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How to say "I'm allergic to peanuts" in Chinese

The Chowhound Team split this very useful linguistic tangent from the L.A. board.
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If you get to 888 by 10:30 or 10:45 there will be no line.

http://www.chowhound.com/topics/419981

我花生,堅果敏感 -- aw doy faa sang, ging gwaw mun gum. [I am allergic to peanuts and nuts.]

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  1. Thanks! You are my savior! Hooray!

    aww doi fah sang ginh moon gun? Is that the correct pronunciation?

    15 Replies
    1. re: Diana

      It's got tones in it, so it's pretty hopeless to try and explain how to actually say it, but "aww doy fah sahng ghing gwaww munn gumm?" is closer.

      1. re: Das Ubergeek

        Das,

        What dialect is this? Cantonese? It's definitley not Mandarin. It doesn't sound like anything I'm familiar with ... maybe it has something to do with the inflection ...

      2. re: Diana

        You should print this out on a card and show it. If it's a health related issue you shouldn't rely on your pronounciation.

        1. re: Diana

          Also what Ubergeek says can also mean I am sensitive to peanuts, not necessarily allergic to peanuts. It may not convey the urgency you want.

          1. re: PeterL

            You could also say:

            我唔可以食花生,堅果
            aw mm ho ji sik faa sang, ging gwaw.

            Mandarin, for ipsedixit: 我不可以吃花生,堅果 (wo bu ke yi chi hua sheng, jian guo)

            English, for everyone else: I cannot eat peanuts and nuts.

            1. re: PeterL

              This disappeared from the thread... you can also say "I cannot eat peanuts and nuts":

              Mandarin: 我不可以吃花生,堅果 (wo bu ke yi chi hua sheng, jian guo)
              Cantonese: 我唔可以食花生,堅果 (aw mm ho ji sik faa sang, ging gwaw)

              1. re: Das Ubergeek

                Might also want to throw in a "ming gan" ... which literally means "allergy"

                1. re: ipsedixit

                  "ming gan" is just the mandarin version of "mun gum". It can mean sensitive or allergic depending on the context.

                  1. re: cecilia

                    Yes, I realize that.

                    I was just suggesting that adding "ming gan" to what Das has for "I cannot eat peanuts and nuts" would add extra oomph to the message of peanut allergy.

                    1. re: ipsedixit

                      For sure. Adding "mun gum" will allow them to sort of try to isolate the food from potentially touching peanuts and maybe prevent them from using peanut oil.

            2. re: Diana

              If you don't know how to pronounce Cantonese, I wouldn't even try to pronounce it. I speak Cantonese; with just a few incorrect tones, you can mangle that sentence beyond recognition. Also, it is possible that not all the staff members speak standard Cantonese. The best bet would be to print out the characters on a card and show it to the wait staff.

              Here is link that contains more phrases for you:
              http://www.cantonese.sheik.co.uk/scri...

              1. re: raytamsgv

                Good find, raytamsgv. The "dak" in 我唔食得花生 (fourth character in the preceding "aw mm sik dak faa sang") lends a bit more urgency to the statement about not eating peanuts. (My original sentence literally said "I am not able to eat peanuts".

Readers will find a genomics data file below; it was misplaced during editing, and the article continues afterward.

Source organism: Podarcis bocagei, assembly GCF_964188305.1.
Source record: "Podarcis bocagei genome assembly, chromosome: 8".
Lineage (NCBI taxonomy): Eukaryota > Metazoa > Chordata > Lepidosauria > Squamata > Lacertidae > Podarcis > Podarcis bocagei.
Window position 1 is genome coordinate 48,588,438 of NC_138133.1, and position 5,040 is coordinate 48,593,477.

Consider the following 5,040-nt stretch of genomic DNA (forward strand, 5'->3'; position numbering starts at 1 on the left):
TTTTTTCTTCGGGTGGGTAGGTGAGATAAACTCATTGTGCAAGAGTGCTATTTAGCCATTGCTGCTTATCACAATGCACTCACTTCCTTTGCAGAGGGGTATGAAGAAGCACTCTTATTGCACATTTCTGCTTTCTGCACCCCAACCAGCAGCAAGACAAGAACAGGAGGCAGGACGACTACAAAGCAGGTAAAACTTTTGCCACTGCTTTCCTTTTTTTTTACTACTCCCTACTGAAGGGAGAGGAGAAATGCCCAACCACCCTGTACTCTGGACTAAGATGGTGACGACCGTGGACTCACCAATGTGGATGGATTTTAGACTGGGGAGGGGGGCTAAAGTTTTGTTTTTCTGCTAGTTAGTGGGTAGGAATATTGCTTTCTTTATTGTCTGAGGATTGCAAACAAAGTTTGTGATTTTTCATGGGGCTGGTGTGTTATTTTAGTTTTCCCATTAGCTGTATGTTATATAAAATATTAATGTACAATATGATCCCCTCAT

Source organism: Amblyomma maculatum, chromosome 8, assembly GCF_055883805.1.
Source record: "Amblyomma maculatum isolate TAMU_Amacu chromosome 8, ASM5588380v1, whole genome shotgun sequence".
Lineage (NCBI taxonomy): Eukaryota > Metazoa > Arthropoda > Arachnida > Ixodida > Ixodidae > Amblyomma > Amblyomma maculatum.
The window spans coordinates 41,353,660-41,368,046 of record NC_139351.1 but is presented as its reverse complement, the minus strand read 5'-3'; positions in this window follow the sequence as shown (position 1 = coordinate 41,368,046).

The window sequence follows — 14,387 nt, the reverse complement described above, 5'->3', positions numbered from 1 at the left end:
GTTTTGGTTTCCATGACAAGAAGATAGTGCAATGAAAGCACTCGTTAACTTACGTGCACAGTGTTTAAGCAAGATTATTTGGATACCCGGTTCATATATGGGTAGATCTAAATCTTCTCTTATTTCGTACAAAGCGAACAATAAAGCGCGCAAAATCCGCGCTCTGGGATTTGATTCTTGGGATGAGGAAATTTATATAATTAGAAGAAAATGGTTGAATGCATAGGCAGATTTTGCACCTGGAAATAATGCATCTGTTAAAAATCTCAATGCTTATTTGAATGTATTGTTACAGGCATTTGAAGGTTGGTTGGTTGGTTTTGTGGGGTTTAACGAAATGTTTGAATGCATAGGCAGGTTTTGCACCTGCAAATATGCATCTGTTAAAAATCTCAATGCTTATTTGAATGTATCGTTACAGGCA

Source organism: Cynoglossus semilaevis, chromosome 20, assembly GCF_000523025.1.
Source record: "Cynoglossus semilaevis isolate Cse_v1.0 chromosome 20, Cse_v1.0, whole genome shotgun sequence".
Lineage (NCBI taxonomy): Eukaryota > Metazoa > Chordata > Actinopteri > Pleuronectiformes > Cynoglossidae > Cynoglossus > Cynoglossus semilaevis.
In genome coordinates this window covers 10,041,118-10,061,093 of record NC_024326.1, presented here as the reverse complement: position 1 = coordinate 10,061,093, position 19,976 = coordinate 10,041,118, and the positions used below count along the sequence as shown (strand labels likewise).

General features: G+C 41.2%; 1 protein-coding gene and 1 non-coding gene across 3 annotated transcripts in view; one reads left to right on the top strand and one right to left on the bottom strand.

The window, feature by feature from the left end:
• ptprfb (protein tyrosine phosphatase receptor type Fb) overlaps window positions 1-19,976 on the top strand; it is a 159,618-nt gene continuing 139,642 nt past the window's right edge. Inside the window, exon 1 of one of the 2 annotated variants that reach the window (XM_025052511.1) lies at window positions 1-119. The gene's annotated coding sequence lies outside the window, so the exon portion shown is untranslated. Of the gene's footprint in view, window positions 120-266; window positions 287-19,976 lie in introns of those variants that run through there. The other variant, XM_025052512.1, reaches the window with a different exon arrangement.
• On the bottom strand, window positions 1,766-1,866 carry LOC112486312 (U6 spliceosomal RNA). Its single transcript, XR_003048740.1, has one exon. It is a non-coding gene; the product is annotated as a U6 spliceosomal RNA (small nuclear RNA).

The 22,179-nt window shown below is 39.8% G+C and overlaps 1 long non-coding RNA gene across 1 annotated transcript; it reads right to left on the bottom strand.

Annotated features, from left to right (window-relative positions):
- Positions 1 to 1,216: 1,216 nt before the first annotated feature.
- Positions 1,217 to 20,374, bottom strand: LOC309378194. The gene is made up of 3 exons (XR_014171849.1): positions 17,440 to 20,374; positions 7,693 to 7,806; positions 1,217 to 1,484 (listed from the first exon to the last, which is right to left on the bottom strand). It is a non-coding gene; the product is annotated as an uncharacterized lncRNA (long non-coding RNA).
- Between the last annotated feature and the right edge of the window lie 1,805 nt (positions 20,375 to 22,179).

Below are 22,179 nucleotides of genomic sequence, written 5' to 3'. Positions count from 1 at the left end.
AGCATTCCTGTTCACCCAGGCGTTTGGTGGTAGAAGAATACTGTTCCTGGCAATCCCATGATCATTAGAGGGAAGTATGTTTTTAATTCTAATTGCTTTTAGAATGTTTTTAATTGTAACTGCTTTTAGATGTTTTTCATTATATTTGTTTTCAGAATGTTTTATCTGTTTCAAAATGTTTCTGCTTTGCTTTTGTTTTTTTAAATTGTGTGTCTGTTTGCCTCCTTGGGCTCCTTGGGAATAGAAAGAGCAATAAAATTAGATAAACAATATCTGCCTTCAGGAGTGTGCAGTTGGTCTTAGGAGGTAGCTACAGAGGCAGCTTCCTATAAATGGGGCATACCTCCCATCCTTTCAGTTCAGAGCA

And agree -- don't try to pronounce Cantonese if you are starting from scratch. Just show to the cart.

                And to the OP (diana) -- at 888, the cart ladies speak English pretty well.

                1. re: raytamsgv

                  I agree--even when words are carefully pronounced to non-speakers, they often can't get it right.. I would never trust a deadly allergy to phonetics. Print it out in big words and carry it with you.

                  1. re: chowser

                    I just printed out two copies!

              2. This is all so cool! Thanks, everyone. I guess I ahve to print out the characters!

                1. how would you say "i am allergic to shellfish" (shrimp, scallops, lobster, crab, clams, oysters)????

                  16 Replies
                  1. re: soupkitten

                    soupkitten,

                    I'm not sure there is a good way to say "shellfish" in Chinese (either Cantonese or Mandarin). There very well might be a scientific term, but then most waiters wouldn't know the scientific term from you just saying "shellfish".

                    That said, a shellfish allergy is very much a different issue than peanut allergy, right? With shellfish, you could simply not order menu items with shrimp, lobster, etc. because it's obvious from just looking at the menu description whether shellfish is part of the dish.

                    With peanuts, it's not so obvious. Peanut oil, peanut flour, etc. are not main ingredients like shellfish ... so it's much more important to communicate this allegery.

                    Long response short ... just don't order anything with shellfish.

                    1. re: ipsedixit

                      oyster sauce, shrimp stock, seafood traces are not obvious or main ingredients that have made my husband very, very, very sick when he's ordered pretty benign-looking chicken dishes. in some places, whole fish dishes are cool, and in some, the "special house sauce" can contain seafood. since it makes sense for him to play it safe, it means i don't get to eat the food i want to, either! :) and i think everyone has had the pork and shrimp wonton subbed for the plain pork one at some point, hey, i'm sure 99/100 times nobody has to go to the hospital. . .

                      if there was a way to say "i am allergic to ---", it would be great-- i'd print a card that said "i am allergic to lobster, i am allergic to shrimp, i am allergic to oysters and oyster sauce. . ."

                      1. re: soupkitten

                        Ok, try this ...